To get started with Racket, download it from the web page and install it. If you are a beginner or would like to use a graphical environment to run programs, run the DrRacket executable. Otherwise, the racket executable will run a command-line Read-Eval-Print-Loop (REPL).
On Windows, you can start DrRacket from the Racket entry in the Start menu. In Windows Vista or newer, you can just type DrRacket. You can also run it from its folder, which you can find in Program Files → Racket → DrRacket.
On Mac OS X, double click on the DrRacket icon. It is probably in a Racket folder that you dragged into your Applications folder. If you want to use command-line tools, instead, Racket executables are in the "bin" directory of the Racket folder (and if you want to set your PATH environment variable, you’ll need to do that manually).
On Unix (including Linux), the drracket executable can be run directly from the command-line if it is in your path, which is probably the case if you chose a Unix-style distribution when installing. Otherwise, navigate to the directory where the Racket distribution is installed, and the drracket executable will be in the "bin" subdirectory.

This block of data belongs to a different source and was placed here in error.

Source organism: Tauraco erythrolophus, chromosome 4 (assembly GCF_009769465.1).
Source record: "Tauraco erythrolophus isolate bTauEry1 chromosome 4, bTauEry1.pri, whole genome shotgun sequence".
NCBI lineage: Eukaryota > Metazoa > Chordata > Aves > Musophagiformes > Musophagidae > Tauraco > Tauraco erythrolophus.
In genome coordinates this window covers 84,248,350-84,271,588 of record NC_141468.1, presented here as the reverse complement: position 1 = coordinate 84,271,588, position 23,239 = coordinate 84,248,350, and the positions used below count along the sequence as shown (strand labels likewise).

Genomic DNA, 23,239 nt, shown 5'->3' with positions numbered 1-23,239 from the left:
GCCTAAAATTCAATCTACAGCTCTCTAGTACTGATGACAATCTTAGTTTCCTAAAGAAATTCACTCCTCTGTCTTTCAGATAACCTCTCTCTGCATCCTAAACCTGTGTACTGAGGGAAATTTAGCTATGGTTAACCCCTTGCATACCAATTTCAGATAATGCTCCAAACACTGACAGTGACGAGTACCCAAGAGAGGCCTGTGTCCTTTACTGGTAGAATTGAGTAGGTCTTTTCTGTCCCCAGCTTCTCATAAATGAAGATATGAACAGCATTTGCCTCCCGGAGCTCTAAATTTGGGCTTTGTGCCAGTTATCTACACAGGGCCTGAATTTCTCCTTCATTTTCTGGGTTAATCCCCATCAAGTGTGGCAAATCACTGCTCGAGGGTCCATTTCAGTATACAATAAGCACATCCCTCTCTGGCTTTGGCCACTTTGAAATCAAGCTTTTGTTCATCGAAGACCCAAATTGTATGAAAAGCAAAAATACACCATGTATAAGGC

If you are new to programming or if you have the patience to work through a textbook:
How to Design Programs is the best place to start. Whenever the book says “Scheme,” you can read it as “Racket.”
Continue: Web Applications in Racket introduces you to modules and building web applications.
The Racket Guide describes the rest of the Racket language, which is much bigger than the learning-oriented languages of the textbook. Since you learned functional programming from the textbook, you’ll be able to skim chapters 1 and 2 of the Guide.
If you’re already a programmer and you’re in more of a hurry:
Quick: An Introduction to Racket with Pictures gives you a taste of Racket.
More: Systems Programming with Racket dives much deeper and much faster. If it’s too much, just skip to the Guide.
The Racket Guide starts with a tutorial on Racket basics, and then it describes the rest of the Racket language.
Of course, you should feel free to mix and match the above two tracks, since there is information in each that is not in the other.